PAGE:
The New Palgrave Dictionary of Economics

2018 Edition
| Editors: Macmillan Publishers Ltd

Diversification of Activities

Reference work entry


Diversification is the process by which the modern corporation extends its activities beyond the products and markets in which it currently operates. It is a major determinant of the structure of modern industrial economies and has important implications for competition and efficiency. Robinson (1958, p. 114) defines diversification as ‘the lateral expansion of firms neither in the direction of their existing main products, as with horizontal integration, nor in the direction of supplies and outlets, as with vertical integration, but in the direction of other different, but often broadly similar, activities’. The extent of diversification can be measured in a number of ways, but is hampered by the difficulty of precisely defining the boundaries between different products, markets and industries. It is not a simple task to assess the degree to which a firm spreads its operations over different activities. The more narrowly defined are these activities the greater will be the apparent degree of diversification. These problems are not unique to the measurement of diversification and similar difficulties arise in the measurement of concentration in industry. Indeed the process of diversification itself has played a major part in blurring the distinction between industries and in creating these measurement problems. However, it is clear that diversification must involve the firm in producing new products which are sufficiently different from its existing products to involve the firm in new production or distribution activities. Diversification may therefore involve only a small change of direction, or a dramatic switch into an entirely new line of business. In the literature the former is referred to as related, or narrow spectrum diversification and the latter as unrelated, or broad spectrum diversification.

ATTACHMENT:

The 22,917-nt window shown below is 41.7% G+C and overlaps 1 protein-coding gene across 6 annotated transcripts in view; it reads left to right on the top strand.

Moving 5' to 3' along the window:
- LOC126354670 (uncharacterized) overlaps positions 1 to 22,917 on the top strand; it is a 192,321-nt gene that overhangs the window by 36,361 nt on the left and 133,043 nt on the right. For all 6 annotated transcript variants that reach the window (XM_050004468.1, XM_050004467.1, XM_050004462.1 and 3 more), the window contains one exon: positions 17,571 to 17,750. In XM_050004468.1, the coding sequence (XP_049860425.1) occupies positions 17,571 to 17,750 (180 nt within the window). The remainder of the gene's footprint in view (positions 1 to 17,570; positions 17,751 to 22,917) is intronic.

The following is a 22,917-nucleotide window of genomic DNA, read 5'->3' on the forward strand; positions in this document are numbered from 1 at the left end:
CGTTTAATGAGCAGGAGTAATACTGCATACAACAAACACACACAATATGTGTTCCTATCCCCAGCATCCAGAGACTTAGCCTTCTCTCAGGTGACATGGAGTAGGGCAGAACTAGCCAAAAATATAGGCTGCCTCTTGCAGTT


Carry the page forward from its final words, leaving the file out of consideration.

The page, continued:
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© Macmillan Publishers Ltd. 2018

Authors and Affiliations

  • A. Cosh
    • 1
  1. 1.